“Among benevolent men, four kinds worship Me: the distressed, those who desire wealth, those who desire knowledge, and the man of wisdom” (Bhagavad Gita 7:16).
Now a great deal of people think they are religious, but Krishna is presenting us with four broad categories of those who can be said to genuinely be seeking God. All others are only seeking their egos in some form and need not be seriously considered, such as those who are only cultivating the approval of others (or themselves) or who want to make a positive impression to cover their intentional negativity. We can look at each of the “real four” in turn.
1. The distressed
Artas means those who are intensely troubled–bereft, afflicted, distressed, or suffering. Wisely they seek for relief in God, rather than try to distract themselves or deny their problems. Nor do they fool themselves with the “answers” and “good things” of the deluded world.
2. Those who desire wealth
Artharthi are those who seek attainment and welfare. They do fool themselves with the “answers” and “good things” of the deluded world.
3. Those who desire knowledge
Jijnasus are those who desire knowledge and understanding, who really want to find the answers to the why and wherefore of themselves and their life, past, present, and future. They both think and realize that there is more to themselves and to life than they presently know. Like Socrates, they know that they know virtually nothing. But they yearn to know, realizing that without spiritual knowledge they are adrift on the ocean of relative existence without any sure hope. They will be satisfied with nothing less.
4. The man of wisdom
A jnani is one in whom true wisdom has arisen in the form of spiritual intuition, and who now consciously and very actively seeks the knowledge of Brahman which is itself Brahmanirvana, the state of enlightenment in Brahman. In Krishna’s listing the jnani is not a perfect knower of Brahman, otherwise he would not be a seeker, but he is a knower who is impelled by what he knows to seek Supreme Knowledge and the Supreme Knower. It is only natural that Krishna would continue, saying:
The highest seeker
“Of them the man of wisdom [jnani], eternally steadfast, devoted to the One alone, is preeminent. I am indeed exceedingly dear [priya] to the man of wisdom, and he is dear to Me” (Bhagavad Gita 7:17).
It is obvious from this verse that the jnani is a yogi, for he is continually united (nityayukta) with God through his yoga practice. He is devoted to God and to no other for two reasons. First, he values God above all else. Second he knows that God alone is real, that all else is unreal and therefore unworthy of his dedication.
But his valuation is not an impersonal “factoid.” Rather, God is dear to him and he is dear to God. Priya means both “dear” and “beloved.” Actually, Krishna uses two words: atyartham priya: “exceedingly dear”–even “extraordinarily dear.” So God fills the heart and mind of the jnani, just as God is fully intent on him. As Solomon sang: “My beloved is mine, and I am his” (Song of Solomon 2:16. See also 6:3 and 7:10).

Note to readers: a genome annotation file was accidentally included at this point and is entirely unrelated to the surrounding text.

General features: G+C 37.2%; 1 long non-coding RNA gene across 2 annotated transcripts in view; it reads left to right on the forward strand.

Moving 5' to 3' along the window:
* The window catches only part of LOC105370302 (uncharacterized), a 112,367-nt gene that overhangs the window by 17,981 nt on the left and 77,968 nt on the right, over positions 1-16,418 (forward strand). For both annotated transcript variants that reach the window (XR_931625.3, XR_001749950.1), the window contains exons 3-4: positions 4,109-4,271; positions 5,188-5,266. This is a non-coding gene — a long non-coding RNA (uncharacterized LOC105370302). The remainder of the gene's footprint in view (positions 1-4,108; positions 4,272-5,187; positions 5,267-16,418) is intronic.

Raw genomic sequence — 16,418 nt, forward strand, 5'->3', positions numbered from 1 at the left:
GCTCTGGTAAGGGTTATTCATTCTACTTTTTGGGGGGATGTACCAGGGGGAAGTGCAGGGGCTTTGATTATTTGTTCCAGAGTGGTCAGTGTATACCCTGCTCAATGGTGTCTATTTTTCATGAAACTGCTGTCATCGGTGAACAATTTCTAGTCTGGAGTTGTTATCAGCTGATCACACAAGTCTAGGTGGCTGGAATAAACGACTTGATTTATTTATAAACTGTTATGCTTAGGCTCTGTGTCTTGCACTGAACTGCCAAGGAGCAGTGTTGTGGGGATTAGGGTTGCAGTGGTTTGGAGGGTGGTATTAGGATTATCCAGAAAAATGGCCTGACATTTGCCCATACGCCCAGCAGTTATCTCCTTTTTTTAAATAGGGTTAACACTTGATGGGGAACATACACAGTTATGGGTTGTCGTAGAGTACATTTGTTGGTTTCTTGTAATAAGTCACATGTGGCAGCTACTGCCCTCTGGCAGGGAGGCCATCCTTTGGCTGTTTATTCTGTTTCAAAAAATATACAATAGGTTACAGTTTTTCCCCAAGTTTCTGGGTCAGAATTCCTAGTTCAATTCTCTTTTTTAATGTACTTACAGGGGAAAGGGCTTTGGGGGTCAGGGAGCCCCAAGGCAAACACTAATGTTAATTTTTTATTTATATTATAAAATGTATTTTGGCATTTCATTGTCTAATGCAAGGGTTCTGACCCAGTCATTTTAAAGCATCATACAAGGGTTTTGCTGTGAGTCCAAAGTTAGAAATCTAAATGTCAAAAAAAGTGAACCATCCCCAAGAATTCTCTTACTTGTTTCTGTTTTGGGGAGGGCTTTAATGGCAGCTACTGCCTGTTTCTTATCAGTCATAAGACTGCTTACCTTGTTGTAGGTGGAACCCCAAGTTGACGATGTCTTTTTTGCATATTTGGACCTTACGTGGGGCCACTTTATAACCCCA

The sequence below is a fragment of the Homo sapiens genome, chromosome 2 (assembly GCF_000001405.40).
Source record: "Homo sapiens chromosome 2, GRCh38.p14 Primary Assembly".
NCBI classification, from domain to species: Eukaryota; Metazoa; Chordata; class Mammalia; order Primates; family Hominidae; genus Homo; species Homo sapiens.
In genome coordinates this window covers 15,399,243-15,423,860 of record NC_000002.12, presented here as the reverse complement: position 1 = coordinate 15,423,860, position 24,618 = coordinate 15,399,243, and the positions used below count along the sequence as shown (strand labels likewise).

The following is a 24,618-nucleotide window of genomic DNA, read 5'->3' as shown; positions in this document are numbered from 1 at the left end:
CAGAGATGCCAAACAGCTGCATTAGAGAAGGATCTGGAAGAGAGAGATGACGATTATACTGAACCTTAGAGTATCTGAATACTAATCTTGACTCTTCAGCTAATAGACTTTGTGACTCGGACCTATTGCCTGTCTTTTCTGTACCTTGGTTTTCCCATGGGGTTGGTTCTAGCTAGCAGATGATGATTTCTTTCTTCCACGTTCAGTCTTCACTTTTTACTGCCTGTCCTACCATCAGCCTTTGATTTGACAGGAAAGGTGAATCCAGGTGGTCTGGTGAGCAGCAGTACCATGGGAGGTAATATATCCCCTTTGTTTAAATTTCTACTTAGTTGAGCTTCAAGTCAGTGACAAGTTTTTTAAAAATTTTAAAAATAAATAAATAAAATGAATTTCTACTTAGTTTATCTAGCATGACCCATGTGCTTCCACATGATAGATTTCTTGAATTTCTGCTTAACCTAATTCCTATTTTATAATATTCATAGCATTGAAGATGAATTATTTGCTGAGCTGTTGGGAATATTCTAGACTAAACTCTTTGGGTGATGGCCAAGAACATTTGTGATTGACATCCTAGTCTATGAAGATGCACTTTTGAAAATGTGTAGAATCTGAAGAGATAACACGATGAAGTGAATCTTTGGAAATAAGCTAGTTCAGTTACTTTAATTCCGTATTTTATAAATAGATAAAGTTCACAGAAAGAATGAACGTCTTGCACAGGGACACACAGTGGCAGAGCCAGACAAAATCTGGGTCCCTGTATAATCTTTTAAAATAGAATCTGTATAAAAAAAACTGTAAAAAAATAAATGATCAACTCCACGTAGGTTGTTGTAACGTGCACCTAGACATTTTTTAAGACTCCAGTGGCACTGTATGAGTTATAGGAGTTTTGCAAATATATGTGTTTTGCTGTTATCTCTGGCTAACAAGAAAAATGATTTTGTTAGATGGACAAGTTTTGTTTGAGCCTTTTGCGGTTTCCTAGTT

Then Krishna tells us:
“All these are indeed noble, but the man of wisdom is considered to be My very Self. He, indeed, whose mind is steadfast, abides in Me, the supreme goal” (Bhagavad Gita 7:18).
The jnani does not love God because of what he can get from Him, he loves God because He is worthy of his love. How different that is from the motivations of the worldlings. Our English word “worship” was originally “worthship”–accounting someone worthy. We do not love God for any trait or deed, but for What He is in His Essence. He is the ultimate and only Goal of all sentient beings. And devoted hearts alone reach that Goal.
Just a bit more:
“At the end of many births the man of wisdom resorts to Me, thinking, ‘Vasudeva is all.’ Such a great soul is hard to find” (Bhagavad Gita 7:19).
Vasudeva is a title of God, meaning: “He who dwells in all things”–the Universal, All-Pervading God.
The jnanis have “ripened” throughout many dedicated lives in which God alone has been their goal and refuge. For they know that God is All–Beginning and End. Rare indeed are such great ones. Yet, all of us are destined to be rare like them. Happy destiny!
More from the Light of the Spirit Blog:
- Bhagavad Gita for Awakening
- Podcast: How to Tell if You Are Making Progress in Meditation
- 3 Types of Supernatural Contact and the People Who Engage in Them
Bigotry About Yoga
January 25, 2017
To a friend who sent a long quotation from an Indian who had made a fortune running and eventually selling a string of hatha yoga centers. After selling them, she began notifying people of the “demonic evil” of yoga in any form, and raving on and on in the style of ignorant, fundamentalist “Christian” bigots about yoga and dharma.
You cannot reason with insanity, hatred and bigotry. Nor is there any value in refuting attacks based on them. Such people are, as Saint Jude said: “raging waves of the sea, foaming out their own shame” (Jude 13). As the great Master Yogananda used to say in relation to such people: “You go after God,” and leave them behind in the dark. Eventually they will come to the light, also.